“The Willoughbys” stars Will Forte, Martin Short, Alessia Cara, Jane Krakowski, Ricky Gervais, Maya Rudolph, and Terry Crews. Released on Netflix on April 22, 2020, the film has a group of children plotting to send their selfish parents away.
The film is directed by Kris Pearn, who co-directed “Cloudy with a Chance of Meatballs 2”, and it is based on the children’s novel of the same name by Lois Lowry. This week sees the arrival of not one, but two original films from Netflix that are aimed towards two different types of audiences. Today, we’ll be looking at one that is made for families and fans of animation. Netflix has gotten off to a rocky start this month thanks to the likes of “Coffee & Kareem” and “The Main Event”. While those films were trending pretty well on the streaming service, their critical receptions are a different story. Spoiler alert, they’re not good. If you haven’t noticed already, I really did not like “Coffee & Kareem”. As for “The Main Event”, well, the only positive thing about it was that it’s more tolerable than watching a 12-year-old swear all the time. So now we’re down to Netflix movie #3, which is a family movie without the “family” part. I haven’t actually read the book it’s based on, but I was interested in seeing the film anyway because of the people that worked on it and its kooky animation style. Are they enough for me to classify it as another suitable selection for kids? Let’s find out.
Narrated by a talking blue cat (Gervais), the story follows four Willoughby children: Tim (Forte), the eldest sibling who is overprotective, Jane (Cara), a singing enthusiast, and Barnaby (Seán Cullen), the twin boy geniuses who share the same name. They live under the same roof as their parents who are just straight-up boneheads for one reason only: they constantly neglect their own children. Seriously, if they don’t want children to begin with, why did they make love to each other in the first place? Having fed up with their selfishness, the children decided to send their parents away with a fake travel brochure. The plan worked, but their freedom didn’t last very long as they are greeted by Linda (Rudolph), a nanny who is tasked to look after them while their parents are away. To make matters worse, they are being hunted by Orphan Services, a department that attempts to separate them. The children must do the impossible in order to set things right and keep themselves together. This is another film that combines its light-hearted affair with a few darkly comic moments so that parents can easily enjoy the experience with their kids. It’s sort of like it took inspiration from the works of Roald Dahl, which also have this familiar mixture. It’s an unusual comparison, but based on what I saw, it makes sense. Does this mixture work well in this film? Well, almost. It felt like it tried a bit too hard to match what Roald Dahl had done in his books in terms of the tone, but when it comes to everything else, it’s quite enjoyable. The story had a couple of things that could’ve been portrayed better such as the two side characters that I will get to later on and some of its humor. Aside from that, it’s a basic, yet charming, cartoon that’ll make young viewers appreciate the fact that family can come from anywhere, not just biological parents. Even though the main characters were far from memorable, they had enough moments to make themselves tolerable, and the voice cast did very well in illuminating their personalities, especially Alessia Cara in her voice acting debut as Jane and Maya Rudolph as Linda. As for the Willoughby parents, who were voiced by Martin Short and Jane Krakowski, oh boy, were they something else. I can understand the direction they’re going with for these characters, but if their goal was to make the parents likable because of their mean-spiritedness, they could’ve done a much better job. Despite a couple of humorous scenes involving them, I couldn’t help but count how many times I thought about grabbing their heads and smash them against the wall because of their despicable actions. I think it was three times. They had the right idea, don’t get me wrong. It’s just that I don’t like characters that lack a mixture of likability and mean-spiritedness. The film’s animation was obviously the best part of the experience. It’s completely CGI, but there were a few sequences that almost resemble stop-motion animation. I don’t know, that’s just how I see it. Anyway, I thought the animation style was very impressive. It was stylish, it was colorful, the textures and the lighting were superb, especially the yarn and the cloud effects, and more importantly, it was beautiful to witness on my television. The humor itself was funny enough to keep me engaged, but compared to the other animated films that have well-written humor, this one fell short of being an absolute blast.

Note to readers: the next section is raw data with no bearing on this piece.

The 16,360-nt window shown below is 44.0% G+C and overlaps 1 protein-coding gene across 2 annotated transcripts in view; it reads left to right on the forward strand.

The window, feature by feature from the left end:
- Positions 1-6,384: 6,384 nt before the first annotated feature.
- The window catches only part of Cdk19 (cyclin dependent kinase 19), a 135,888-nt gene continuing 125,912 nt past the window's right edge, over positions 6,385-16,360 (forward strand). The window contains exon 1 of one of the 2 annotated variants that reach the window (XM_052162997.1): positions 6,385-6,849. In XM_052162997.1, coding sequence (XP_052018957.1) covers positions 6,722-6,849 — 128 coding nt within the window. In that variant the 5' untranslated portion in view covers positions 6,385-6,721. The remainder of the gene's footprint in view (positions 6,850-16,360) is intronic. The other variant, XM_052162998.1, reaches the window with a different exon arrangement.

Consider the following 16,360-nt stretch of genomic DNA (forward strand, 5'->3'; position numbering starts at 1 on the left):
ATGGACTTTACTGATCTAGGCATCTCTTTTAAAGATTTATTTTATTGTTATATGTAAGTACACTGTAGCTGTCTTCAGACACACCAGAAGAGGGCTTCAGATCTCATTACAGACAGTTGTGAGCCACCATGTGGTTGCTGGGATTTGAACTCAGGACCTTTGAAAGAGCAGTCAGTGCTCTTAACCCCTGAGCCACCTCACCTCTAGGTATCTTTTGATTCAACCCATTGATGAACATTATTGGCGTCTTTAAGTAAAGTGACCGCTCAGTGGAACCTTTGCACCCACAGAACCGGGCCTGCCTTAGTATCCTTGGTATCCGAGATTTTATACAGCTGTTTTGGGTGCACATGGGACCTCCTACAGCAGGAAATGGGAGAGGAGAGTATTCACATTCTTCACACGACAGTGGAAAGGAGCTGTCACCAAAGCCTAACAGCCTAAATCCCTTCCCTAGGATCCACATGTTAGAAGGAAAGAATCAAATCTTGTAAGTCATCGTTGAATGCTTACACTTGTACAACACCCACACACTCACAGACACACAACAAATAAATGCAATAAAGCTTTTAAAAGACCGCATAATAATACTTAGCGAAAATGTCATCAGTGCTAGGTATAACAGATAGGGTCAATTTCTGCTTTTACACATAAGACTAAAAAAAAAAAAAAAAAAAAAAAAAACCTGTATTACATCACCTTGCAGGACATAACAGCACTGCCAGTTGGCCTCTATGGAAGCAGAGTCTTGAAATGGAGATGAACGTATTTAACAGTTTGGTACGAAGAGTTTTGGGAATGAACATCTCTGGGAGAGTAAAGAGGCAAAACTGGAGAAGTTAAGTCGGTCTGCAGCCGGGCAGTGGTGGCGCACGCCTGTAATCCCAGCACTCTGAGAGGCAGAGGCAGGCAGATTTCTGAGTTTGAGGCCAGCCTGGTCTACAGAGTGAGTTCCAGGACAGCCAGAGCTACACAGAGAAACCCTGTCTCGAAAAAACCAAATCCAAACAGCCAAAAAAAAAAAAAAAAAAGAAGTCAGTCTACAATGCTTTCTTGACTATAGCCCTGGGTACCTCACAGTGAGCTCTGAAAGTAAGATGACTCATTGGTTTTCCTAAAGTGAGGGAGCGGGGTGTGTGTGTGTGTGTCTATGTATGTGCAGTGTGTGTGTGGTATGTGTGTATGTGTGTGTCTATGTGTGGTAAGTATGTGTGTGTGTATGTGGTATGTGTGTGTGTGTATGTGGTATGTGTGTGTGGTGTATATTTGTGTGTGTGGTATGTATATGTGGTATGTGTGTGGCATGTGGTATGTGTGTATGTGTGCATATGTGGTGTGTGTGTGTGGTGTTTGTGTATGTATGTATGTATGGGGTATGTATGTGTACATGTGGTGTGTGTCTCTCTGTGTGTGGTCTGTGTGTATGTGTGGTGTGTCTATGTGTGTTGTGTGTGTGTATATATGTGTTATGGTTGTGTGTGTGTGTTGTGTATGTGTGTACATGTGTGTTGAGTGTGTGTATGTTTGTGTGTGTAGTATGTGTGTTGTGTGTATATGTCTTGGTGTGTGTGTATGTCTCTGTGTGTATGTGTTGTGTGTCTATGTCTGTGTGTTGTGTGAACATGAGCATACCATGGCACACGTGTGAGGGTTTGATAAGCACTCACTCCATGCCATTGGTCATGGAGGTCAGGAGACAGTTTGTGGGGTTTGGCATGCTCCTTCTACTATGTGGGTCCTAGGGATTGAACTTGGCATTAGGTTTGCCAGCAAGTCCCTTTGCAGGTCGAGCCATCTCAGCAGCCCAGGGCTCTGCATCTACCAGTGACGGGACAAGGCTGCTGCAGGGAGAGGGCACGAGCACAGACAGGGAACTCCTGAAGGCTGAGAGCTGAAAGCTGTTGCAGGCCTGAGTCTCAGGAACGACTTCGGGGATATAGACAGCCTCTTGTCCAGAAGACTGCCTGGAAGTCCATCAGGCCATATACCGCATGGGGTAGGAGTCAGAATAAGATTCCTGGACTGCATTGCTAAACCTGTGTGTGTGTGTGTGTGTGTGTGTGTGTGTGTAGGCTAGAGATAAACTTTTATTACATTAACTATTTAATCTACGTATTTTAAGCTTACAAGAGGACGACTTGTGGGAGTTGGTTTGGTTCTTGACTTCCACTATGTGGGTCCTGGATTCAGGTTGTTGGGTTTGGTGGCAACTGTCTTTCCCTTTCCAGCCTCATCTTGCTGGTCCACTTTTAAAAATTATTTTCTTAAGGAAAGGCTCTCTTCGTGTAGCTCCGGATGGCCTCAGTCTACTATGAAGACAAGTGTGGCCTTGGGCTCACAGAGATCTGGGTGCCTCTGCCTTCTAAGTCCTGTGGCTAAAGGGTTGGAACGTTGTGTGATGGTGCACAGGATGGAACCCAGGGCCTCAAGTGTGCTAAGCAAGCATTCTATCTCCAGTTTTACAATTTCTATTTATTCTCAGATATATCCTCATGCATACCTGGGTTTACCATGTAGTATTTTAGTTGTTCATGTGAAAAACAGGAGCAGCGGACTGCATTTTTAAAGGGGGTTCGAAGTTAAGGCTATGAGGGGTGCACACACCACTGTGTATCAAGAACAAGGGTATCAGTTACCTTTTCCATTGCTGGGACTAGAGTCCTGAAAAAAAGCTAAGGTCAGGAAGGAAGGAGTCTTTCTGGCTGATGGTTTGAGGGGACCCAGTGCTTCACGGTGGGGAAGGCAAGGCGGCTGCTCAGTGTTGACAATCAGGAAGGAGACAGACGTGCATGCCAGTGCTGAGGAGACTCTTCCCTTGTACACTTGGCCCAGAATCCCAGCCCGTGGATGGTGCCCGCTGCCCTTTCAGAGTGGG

Overall, “The Willoughbys” isn’t exactly an animated masterpiece, but there are plenty of merits to be found in this oddly stylish and vibrant family film. Aside from its flawed plot and the unlikable Willoughby parents, the film is another animated hit from Netflix due to its charming voice cast, its heartwarming message about family, and its well-detailed animation. It just goes to show that the streaming service is still a reliable source for the filmmakers to showcase these types of animated films to their audience without the fear of studio interference. To me, “Klaus” is still the perfect example of this situation, but I can still give this one credit for that same reason. If you’re familiar with the source material or if you’re a fan of animation, I think you’re going to like this one.